include scripts/make/Makefile.libtlv
include scripts/make/Makefile.kernel-headers
include scripts/make/Makefile.tools

There is not a lot to see here - almost everything is in the include files. The point of this is to make the build system easier to understand by not including the kitchen sink in a single big file. This also makes merging changes from pull requests easier, since unrelated changes don't bleed into each other. Want to add a new library? It's one line here, and all of the goo goes somewhere else.  Experimenting with several of the older PRs for meterpreter, all of them conflicted heavily with the big main Makefile, leading to a merge nightmare. Separated-out code is easier to merge and test, and helps prevent bit-rot.

The other thing to note is that there is an addition of a 'tools' and a 'kernel-headers' makefile.  I'm working on building everything with a cross-compiler, notably the ELLCC compiler with the musl C library. ELLCC is an interesting project because it provides a single toolchain that not only targets many different platforms, but itself runs on those same platforms and more. Musl is a C library focused on security and simplicity. It also happens to still support Linux 2.4 kernels, which makes it interesting for 'run everywhere' software like Meterpreter.  By using a cross compiler, builds on my Ubuntu 14.04 system can generate the same binaries as your Fedora 20 system. But, you could also build them on OS X or Windows and get the same results. It also makes it possible to target other architectures and platforms later. I have an outer driver script that looks like this, just to keep things honest:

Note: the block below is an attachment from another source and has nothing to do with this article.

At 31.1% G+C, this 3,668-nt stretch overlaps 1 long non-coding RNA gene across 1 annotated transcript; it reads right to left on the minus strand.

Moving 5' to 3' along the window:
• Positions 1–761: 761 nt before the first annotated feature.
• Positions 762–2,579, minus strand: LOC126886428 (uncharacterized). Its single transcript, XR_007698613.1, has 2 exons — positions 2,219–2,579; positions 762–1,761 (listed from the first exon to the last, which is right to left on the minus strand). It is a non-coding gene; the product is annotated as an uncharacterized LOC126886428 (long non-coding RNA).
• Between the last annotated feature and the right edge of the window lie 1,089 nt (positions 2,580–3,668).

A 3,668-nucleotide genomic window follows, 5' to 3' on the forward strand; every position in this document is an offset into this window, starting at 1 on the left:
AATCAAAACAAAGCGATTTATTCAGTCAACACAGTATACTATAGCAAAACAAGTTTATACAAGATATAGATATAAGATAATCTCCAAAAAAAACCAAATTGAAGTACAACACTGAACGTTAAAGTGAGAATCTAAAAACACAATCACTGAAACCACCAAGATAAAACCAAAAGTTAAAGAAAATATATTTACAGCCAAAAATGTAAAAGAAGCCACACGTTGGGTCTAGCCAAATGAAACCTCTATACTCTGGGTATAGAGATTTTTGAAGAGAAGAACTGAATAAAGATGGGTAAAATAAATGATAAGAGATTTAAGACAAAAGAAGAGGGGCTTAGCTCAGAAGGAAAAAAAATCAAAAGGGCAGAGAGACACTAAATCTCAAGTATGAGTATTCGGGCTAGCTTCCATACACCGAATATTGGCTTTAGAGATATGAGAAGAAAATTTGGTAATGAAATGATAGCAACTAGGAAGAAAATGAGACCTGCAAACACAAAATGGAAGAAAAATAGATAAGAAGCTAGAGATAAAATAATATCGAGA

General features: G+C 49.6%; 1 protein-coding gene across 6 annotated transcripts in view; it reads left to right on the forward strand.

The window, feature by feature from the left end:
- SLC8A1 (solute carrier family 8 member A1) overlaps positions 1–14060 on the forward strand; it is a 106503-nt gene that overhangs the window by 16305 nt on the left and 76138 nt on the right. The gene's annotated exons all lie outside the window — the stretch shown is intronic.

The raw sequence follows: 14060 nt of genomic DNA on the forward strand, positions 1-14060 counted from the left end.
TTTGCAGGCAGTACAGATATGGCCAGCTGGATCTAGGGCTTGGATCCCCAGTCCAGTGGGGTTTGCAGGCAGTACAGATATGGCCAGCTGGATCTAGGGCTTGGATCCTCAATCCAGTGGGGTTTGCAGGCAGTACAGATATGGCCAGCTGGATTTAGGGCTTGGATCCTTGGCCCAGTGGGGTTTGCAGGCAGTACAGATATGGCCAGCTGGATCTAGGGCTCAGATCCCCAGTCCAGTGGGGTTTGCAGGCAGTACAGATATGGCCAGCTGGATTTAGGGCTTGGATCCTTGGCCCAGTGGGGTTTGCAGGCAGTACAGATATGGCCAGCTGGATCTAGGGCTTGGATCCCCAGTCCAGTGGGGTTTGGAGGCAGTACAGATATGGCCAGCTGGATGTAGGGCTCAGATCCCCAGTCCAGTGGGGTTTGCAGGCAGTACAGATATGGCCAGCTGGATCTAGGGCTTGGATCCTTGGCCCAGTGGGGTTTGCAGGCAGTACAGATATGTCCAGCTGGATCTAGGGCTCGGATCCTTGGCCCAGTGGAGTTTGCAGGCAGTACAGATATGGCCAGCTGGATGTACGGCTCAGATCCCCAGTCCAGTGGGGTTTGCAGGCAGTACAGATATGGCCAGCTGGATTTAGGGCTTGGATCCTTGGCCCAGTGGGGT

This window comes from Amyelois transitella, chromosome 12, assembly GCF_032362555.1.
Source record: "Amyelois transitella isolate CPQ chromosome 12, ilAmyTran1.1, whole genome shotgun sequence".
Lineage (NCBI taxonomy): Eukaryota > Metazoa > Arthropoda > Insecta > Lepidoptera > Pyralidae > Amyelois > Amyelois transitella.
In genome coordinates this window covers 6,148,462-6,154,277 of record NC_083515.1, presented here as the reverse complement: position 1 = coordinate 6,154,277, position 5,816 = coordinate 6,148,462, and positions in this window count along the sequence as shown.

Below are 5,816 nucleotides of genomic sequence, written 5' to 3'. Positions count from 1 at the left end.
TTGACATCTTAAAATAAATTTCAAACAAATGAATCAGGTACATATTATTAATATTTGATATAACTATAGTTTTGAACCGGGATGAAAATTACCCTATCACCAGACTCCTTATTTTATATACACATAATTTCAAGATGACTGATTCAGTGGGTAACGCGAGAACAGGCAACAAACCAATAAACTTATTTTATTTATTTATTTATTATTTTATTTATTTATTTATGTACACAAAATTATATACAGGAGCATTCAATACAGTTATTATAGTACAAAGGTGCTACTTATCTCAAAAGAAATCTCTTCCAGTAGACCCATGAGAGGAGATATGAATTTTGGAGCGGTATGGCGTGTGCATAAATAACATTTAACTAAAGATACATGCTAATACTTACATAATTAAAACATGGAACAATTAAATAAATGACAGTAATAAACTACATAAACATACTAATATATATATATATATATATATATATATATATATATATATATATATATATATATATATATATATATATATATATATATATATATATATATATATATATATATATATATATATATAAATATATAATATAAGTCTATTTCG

#!/bin/sh

for i in armeb-linux-engeabi armeb-linux-engeabihf \
        arm-linux-engeabi arm-linux-engeabihf \
        mipsel-linux-eng mipsel-linux-engsf \
        mips-linux-eng mips-linux-engsf \
        ppc-linux-eng \
        i386-linux-eng x86_64-linux-eng; do
        echo Building target $i
        make TARGET=$i;
done

Each of the builds is isolated into its own build tree, so you can keep them around and switch between them without having to 'make clean' first:

~/projects/mettle$ ls builds/    armeb-linux-engeabi  armeb-linux-engeabihf  i386-linux-eng  kernel-headers-3.12.6

~/projects/mettle$ ls builds/i386-linux-eng/

include  lib  libev  libpcap  libressl share

I'm also keeping the source tarballs for the build in a separate repository to provide both a fast and reliable mirror for upstream sources. This removes dependency on upstream sources that may move, become unavailable, or might even be replaced.

~/projects/mettle/deps$ ls   ellcc-Mac_OS_X_10.9.5-0.1.6.tar.gz  kernel-headers-3.12.6.tar.xz  libpcap-1.6.2.tar.gz   ellcc-x86_64-linux-eng-0.1.6.tgz    libev-4.19.tar.gz  libressl-2.1.3.tar.gz